There was also evidence that Daina had been undergoing treatment for a vaginal infection. It appears the condition had existed since birth.

Defendant has raised by a motion to dismiss this appeal the question of whether the State may interlocutorily appeal the granting of a pretrial motion to suppress or exclude the hearsay statements of a child-declarant who, the parties agree, is too young to testify competently. The State has filed a certificate of impairment as required by Supreme Court Rule 604(a)(1) (107 Ill.2d R. 604(a)(1)) and People v. Young (1980), 82 Ill.2d 234, 45 Ill.Dec. 150, 412 N.E.2d 501. The issue raised by the State's appeal is whether the trial court erred in granting defendant's pretrial motion in limine to suppress or exclude from evidence the statements of the child-declarant to her mother and later to a social worker concerning the conduct of defendant during that morning.

We deny defendant's motion to dismiss this interlocutory appeal under Supreme Court Rule 604(a)(1) (107 Ill.2d R. 604(a)(1)). The pretrial suppression order need not be premised on evidence illegally obtained; rather, it may concern evidentiary rulings regarding hearsay and relevancy where the prosecutor certifies to the trial court, as was done here, that the suppression substantially impairs the prosecution.

Some commentators have noted correctly that the provisions of Rule 604(a)(1) continue to divide the districts of the appellate court. (Ill.Ann.Stat., ch. 110A, par. 604(a)(1), Supplement to Historical and Practice Notes, at 2 (Smith-Hurd Supp.1987).) However, we believe that as to the authority of the State to appeal, pretrial, the granting of a pretrial motion, the effect of which is to preclude the admission of any evidence at the trial, the law is settled in favor of appealability. We emphasize that we are concerned here with only pretrial appeals of pretrial evidentiary rulings. In particular, we do not address the issues raised in cases addressing State-appealability of preclusive orders granted after trial has begun, that is, mid-trial orders. See, e.g., People v. Flatt (1980), 82 Ill.2d 250, 45 Ill.Dec. 158, 412 N.E.2d 509; People v. Smith (1987), 151 Ill.App.3d 922, 104 Ill.Dec. 869, 503 N.E.2d 584; People v. Bradley (1984), 129 Ill.App.3d 177, 84 Ill.Dec. 520, 472 N.E.2d 480; People v. Dorsey (1984), 129 Ill.App.3d 128, 84 Ill.Dec. 351, 472 N.E.2d 101 (mid-trial State appeal from pretrial order granting defendant's motion was an untimely appeal under Rule 604(a)(1)); People v. Davidson (1983), 116 Ill.App.3d 164, 71 Ill.Dec. 824, 451 N.E.2d 978; People v. Johnson (1983), 113 Ill.App.3d 367, 69 Ill.Dec. 285, 447 N.E.2d 502; People v. Tomasello (1981), 98 Ill.App.3d 588, 54 Ill.Dec. 35, 424 N.E.2d 785; People v. Van De Rostyne (1976), 63 Ill.2d 364, 349 N.E.2d 16, overruled in part by People v. Young (1980), 82 Ill.2d 234, 45 Ill.Dec. 150, 412 N.E.2d 501.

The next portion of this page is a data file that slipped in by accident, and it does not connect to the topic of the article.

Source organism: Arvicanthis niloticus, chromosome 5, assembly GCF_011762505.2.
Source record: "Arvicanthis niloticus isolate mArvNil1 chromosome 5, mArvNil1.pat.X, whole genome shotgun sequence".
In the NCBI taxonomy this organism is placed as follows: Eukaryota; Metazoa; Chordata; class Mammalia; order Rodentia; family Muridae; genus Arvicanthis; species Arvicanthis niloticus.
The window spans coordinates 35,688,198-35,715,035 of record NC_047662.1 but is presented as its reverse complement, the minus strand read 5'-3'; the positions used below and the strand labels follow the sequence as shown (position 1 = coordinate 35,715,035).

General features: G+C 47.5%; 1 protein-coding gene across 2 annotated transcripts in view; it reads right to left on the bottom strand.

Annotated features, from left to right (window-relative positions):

In People v. Carlton (1983), 98 Ill.2d 187, 74 Ill.Dec. 492, 455 N.E.2d 1385, our supreme court clarified its holding in People v. Young (1980), 82 Ill.2d 234, 45 Ill.Dec. 150, 412 N.E.2d 501, which was filed the same day as People v. Flatt (1980), 82 Ill.2d 250, 45 Ill.Dec. 158, 412 N.E.2d 509. Flatt, as previously noted, dealt with State-appealability of mid-trial orders under Supreme Court Rule 604(a)(1) (107 Ill.2d R. 604(a)(1)). The court in Carlton observed that the sole question presented by Carlton was whether the State was required to file a certificate of impairment in every interlocutory appeal of a pretrial order suppressing evidence under Rule 604(a)(1). In arriving at its holding, the Carlton court explained its holding in Young by observing that in Young it said:

"We hold, therefore, that Rule 604(a)(1) allows an interlocutory appeal by the State of a pretrial suppression order whenever the prosecutor certifies to the trial court that the suppression substantially impairs the State's ability to prosecute the case." (People v. Young (1980), 82 Ill.2d 234, 247, 45 Ill.Dec. 150, 412 N.E.2d 501.)

The Carlton court explained that Young established a procedural device for the application of Rule 604(a)(1). The focus of the analysis of the issue of the State's authority to appeal a particular pretrial order precluding the admission of evidence is on the "effect of the suppression order and not on the nature of the evidence suppressed." (Emphasis added.) (People v. Carlton (1983), 98 Ill.2d 187, 191, 74 Ill.Dec. 492, 455 N.E.2d 1385.) The court held that the certification of impairment must be filed in every case in which the State seeks to appeal from a pretrial order suppressing evidence. Summarizing, the court said that appeals are permitted and certification is required when the suppression order substantially impairs the ability to prosecute the case "without fitting those orders into neatly compartmentalized classifications." 98 Ill.2d 187, 193, 74...